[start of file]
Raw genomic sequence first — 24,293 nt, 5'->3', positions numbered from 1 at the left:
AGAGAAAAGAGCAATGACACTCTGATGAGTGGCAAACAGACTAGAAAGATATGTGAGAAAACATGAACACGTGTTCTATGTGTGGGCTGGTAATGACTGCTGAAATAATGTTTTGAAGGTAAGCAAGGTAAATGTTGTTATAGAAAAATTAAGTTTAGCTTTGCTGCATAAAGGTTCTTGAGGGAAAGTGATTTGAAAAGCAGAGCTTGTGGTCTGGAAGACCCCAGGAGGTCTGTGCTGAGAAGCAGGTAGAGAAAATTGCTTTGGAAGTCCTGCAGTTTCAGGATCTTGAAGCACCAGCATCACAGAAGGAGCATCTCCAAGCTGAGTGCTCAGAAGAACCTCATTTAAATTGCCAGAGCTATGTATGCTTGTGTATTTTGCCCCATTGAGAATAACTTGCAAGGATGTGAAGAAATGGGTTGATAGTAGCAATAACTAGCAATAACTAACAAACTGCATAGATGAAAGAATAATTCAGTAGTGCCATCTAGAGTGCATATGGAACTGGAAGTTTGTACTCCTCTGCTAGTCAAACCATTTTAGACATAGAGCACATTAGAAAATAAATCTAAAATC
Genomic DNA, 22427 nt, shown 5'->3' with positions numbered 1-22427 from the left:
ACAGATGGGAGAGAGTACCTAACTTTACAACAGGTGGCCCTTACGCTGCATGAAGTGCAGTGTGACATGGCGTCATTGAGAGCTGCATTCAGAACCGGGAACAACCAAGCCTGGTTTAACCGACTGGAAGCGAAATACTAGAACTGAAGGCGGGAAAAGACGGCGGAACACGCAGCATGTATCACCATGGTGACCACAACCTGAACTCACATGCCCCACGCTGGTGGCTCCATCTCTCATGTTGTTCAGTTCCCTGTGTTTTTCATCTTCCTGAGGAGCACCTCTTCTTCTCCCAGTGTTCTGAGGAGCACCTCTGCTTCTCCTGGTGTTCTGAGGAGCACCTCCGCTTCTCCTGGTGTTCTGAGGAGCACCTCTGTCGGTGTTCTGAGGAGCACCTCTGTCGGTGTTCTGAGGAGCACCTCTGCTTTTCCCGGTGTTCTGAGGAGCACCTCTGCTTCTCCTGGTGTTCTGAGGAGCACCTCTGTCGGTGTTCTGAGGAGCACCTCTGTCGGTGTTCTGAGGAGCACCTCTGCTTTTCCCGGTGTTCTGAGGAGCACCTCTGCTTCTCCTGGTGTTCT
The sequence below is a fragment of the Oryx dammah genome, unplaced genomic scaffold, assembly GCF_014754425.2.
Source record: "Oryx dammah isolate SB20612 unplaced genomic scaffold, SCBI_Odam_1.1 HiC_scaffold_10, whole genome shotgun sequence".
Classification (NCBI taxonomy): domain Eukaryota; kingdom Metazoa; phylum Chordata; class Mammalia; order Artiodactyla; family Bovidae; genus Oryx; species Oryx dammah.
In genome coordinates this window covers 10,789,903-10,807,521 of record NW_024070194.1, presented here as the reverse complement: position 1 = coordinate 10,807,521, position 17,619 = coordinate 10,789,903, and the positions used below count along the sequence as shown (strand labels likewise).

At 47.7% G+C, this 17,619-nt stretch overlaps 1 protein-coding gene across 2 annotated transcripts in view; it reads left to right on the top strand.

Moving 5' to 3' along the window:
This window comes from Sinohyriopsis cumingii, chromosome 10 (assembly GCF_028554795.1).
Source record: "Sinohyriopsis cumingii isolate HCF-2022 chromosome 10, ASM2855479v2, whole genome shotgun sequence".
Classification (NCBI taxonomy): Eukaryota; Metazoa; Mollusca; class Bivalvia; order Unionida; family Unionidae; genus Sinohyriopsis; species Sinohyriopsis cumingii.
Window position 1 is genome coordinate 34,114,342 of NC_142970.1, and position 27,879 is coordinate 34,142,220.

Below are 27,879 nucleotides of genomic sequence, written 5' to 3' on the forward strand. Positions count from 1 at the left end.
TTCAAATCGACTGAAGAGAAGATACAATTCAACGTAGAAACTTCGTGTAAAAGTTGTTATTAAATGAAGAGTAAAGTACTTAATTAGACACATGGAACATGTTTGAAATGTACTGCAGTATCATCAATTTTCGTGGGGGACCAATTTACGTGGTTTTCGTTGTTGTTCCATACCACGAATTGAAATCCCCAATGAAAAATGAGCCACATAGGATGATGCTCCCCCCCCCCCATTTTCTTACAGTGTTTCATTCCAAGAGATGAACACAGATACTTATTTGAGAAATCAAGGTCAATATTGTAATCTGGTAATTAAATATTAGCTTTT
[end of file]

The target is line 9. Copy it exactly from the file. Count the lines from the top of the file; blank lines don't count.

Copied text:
At 47.7% G+C, this 17,619-nt stretch overlaps 1 protein-coding gene across 2 annotated transcripts in view; it reads left to right on the top strand.